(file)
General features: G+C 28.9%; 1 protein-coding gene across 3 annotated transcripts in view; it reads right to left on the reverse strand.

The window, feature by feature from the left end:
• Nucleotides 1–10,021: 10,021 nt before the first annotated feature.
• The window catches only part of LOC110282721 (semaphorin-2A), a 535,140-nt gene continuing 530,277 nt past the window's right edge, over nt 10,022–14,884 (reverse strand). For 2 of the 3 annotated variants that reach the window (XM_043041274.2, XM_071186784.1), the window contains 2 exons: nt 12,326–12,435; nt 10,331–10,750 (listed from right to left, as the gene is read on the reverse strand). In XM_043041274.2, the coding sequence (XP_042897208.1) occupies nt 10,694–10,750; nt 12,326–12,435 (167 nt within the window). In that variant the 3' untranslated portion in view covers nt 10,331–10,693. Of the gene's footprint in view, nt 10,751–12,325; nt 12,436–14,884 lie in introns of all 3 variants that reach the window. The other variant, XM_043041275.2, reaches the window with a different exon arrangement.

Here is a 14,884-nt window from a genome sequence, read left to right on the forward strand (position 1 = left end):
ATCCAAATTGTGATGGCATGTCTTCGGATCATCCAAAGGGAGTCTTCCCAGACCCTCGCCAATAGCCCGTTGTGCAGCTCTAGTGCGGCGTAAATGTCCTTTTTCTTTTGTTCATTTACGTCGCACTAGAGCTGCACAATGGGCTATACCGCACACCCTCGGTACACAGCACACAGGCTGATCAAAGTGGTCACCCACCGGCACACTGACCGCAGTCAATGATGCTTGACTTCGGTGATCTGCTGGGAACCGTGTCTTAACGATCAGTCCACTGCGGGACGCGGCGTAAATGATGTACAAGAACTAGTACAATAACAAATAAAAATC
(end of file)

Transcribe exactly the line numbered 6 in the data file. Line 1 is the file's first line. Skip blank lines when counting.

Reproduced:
ATCCAAATTGTGATGGCATGTCTTCGGATCATCCAAAGGGAGTCTTCCCAGACCCTCGCCAATAGCCCGTTGTGCAGCTCTAGTGCGGCGTAAATGTCCTTTTTCTTTTGTTCATTTACGTCGCACTAGAGCTGCACAATGGGCTATACCGCACACCCTCGGTACACAGCACACAGGCTGATCAAAGTGGTCACCCACCGGCACACTGACCGCAGTCAATGATGCTTGACTTCGGTGATCTGCTGGGAACCGTGTCTTAACGATCAGTCCACTGCGGGACGCGGCGTAAATGATGTACAAGAACTAGTACAATAACAAATAAAAATC